I seen this article about Novell saying SUN getting of OpenOffice.org is not a bad thing but thought nothing about it initially. After all, SUN marshalling of OpenOffice.org is not without problems itself.
However, there is a question I need to ask Meeks of Novell: “Who will step up?” With this, I mean do the plumbing work, i.e. working on stuff that will not get you headline. Novell? I think not. Not because PJ will not be happy (See her comments on the news pick), but at present Novell is going to be a worse choice than SUN. Its pact with Microsoft irks a lot of people in open source. Moreover, In the longer run, I don’t think Novell can do better.
Problems with VCL??? Like any software that has been a long for sometime, there are problems with the current OpenOffice.org program code. That is what I can historical baggage. Every time you show me a software, I can tell you how I think I can make it better, usually it involve a makeover and a very radical one as it means bring the software practice up-to-date. My proposal not being taking up? That 99% of the time.
His problem with OpenOffice.org appears to be he cannot get things to be accepted at the top level main OpenOffice.org. I am sure everyone had problems like this. Since he is the contact at go-oo.org, a collective that aims to “enhance” OpenOffice.org with non-open technology, I can see why he had a problem.
He says SUN’s advocation of a plugin architecture will not resolve the problem because users will get a “broken” initial installation and have to go online to search for plugins to “repair” the installation. My impression is that his definition of “broken” is this: A download that do not do what I want “broken”, but if so, everyone’s installation of any software is broken. For example, I like “DownTHEMAll” Firefox extension. However, my vanilla download of Firefox would be by this definition, broken. Is it fair to say that it is broken? I don’t think so. Why? because Firefox itself is useable and do a good job out-of-the-box.
I like the plugin architecture. As Eclipse had demonstrated, it is a good way to deal with copyright problems. it will give OpenOffice.org great flexibility and may one day prove to be its biggest asset. If implement correctly It encourage participation as well and build an ecosystem around it.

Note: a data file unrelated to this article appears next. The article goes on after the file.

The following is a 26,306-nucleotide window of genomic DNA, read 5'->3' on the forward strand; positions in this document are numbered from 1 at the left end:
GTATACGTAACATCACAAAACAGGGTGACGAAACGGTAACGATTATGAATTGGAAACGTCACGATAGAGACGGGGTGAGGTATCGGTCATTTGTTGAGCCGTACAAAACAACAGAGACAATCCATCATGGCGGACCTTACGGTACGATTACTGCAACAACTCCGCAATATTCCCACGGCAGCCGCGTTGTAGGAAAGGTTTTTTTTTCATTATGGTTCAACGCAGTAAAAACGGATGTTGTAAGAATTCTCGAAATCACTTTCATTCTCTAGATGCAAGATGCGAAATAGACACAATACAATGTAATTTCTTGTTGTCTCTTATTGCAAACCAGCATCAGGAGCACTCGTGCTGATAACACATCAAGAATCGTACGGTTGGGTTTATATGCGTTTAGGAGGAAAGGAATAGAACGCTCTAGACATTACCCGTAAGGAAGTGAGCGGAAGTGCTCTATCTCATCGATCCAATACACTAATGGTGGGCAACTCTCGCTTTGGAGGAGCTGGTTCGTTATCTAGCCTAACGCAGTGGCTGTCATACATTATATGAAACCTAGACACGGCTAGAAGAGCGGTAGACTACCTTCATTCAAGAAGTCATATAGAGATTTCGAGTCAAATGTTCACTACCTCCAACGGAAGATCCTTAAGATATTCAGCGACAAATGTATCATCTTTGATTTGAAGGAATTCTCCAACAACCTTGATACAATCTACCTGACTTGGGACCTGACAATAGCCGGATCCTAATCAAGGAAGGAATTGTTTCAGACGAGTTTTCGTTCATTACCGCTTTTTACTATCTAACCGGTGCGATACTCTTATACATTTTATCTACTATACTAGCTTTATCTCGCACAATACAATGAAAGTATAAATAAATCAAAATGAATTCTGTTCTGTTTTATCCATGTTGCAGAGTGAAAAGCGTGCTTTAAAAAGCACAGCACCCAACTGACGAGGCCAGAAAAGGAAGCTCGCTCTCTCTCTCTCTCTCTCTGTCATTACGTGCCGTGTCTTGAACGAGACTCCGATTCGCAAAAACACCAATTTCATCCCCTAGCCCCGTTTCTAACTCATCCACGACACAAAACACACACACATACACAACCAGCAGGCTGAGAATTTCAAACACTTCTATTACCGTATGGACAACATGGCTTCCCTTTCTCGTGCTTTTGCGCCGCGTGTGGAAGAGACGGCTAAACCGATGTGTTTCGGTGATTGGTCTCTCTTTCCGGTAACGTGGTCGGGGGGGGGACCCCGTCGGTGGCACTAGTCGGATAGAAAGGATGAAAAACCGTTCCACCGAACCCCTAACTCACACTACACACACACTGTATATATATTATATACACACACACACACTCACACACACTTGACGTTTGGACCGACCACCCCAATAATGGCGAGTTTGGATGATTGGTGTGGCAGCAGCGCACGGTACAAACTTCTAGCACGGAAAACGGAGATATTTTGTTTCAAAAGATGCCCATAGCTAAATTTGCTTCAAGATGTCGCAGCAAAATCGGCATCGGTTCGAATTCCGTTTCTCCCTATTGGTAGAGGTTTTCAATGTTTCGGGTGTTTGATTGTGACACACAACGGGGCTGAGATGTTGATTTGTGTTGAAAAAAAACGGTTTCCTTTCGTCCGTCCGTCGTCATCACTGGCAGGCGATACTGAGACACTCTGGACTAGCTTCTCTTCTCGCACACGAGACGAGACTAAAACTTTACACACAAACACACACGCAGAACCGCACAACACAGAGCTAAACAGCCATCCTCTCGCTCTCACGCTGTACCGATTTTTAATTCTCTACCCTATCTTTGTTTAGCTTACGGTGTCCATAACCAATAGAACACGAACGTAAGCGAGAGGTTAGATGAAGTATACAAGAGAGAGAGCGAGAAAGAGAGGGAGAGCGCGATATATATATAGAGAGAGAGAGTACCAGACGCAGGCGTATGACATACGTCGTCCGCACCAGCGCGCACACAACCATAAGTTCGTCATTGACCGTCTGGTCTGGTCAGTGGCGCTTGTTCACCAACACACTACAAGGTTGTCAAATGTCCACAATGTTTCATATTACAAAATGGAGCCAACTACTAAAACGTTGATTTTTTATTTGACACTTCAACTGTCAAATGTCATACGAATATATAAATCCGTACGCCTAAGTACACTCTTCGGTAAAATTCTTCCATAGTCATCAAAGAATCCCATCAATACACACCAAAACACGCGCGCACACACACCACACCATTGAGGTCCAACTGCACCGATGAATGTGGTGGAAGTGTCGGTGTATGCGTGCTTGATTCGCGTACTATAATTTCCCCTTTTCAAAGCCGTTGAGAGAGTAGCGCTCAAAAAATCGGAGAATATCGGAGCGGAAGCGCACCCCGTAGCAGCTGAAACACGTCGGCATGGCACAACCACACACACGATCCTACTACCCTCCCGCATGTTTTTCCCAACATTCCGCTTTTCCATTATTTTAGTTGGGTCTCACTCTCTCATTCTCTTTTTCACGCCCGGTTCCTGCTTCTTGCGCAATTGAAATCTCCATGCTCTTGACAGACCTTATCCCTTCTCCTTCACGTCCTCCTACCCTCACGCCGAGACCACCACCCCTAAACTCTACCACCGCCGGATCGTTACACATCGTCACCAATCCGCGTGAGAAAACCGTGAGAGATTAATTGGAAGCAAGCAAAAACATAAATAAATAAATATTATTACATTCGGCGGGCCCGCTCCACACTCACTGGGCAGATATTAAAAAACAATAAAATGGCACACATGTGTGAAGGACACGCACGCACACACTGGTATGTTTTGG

To counter the point about “broken” installation, as go-oo.org demonstrated, you can always get do your own download. Hence, if you think someone else download is broken, fix it and roll your own download. Do you own download. Fork it if need be. That’s your right. OpenOffice.org allows you to do so. Novell has the expertise to do it. History had shown that sometimes the person who fork it got it right and the main developement team got it wrong. History has also shown that main development teams are willing to swallow their own humble pie a few years down the line.
Some stuff he mentioned cannot be fixed by plugin. Take for example, systray integration that Novell took time to write. It’s has t o be in the main source code. In fact, it is but not activated because it does not work on GTK. He is crossed. I emphatize with that. However, for a software that support multiple platforms, it is not unusual to require a piece of code to work across all platforms before activation. As it is domant, it is clear that the OpenOffice.org development team see a value in it. It is probably not high up on the prioirty list. Novell can fix it if it want to. It has the expertise. If I am cruel I will say that It seems that Novell is only interested in the Windows aspects and expects others to resolve the GTK problem. When it did not get this, it decided to complain rather than do something about it.
SUN could had handle OpenOffice.org development better. That is true. Let’s not forget that under SUN stewardship, OpenOffice.org had transformed from a wannabe to a realistic competitor to Microsoft Office. it must had done something correct here.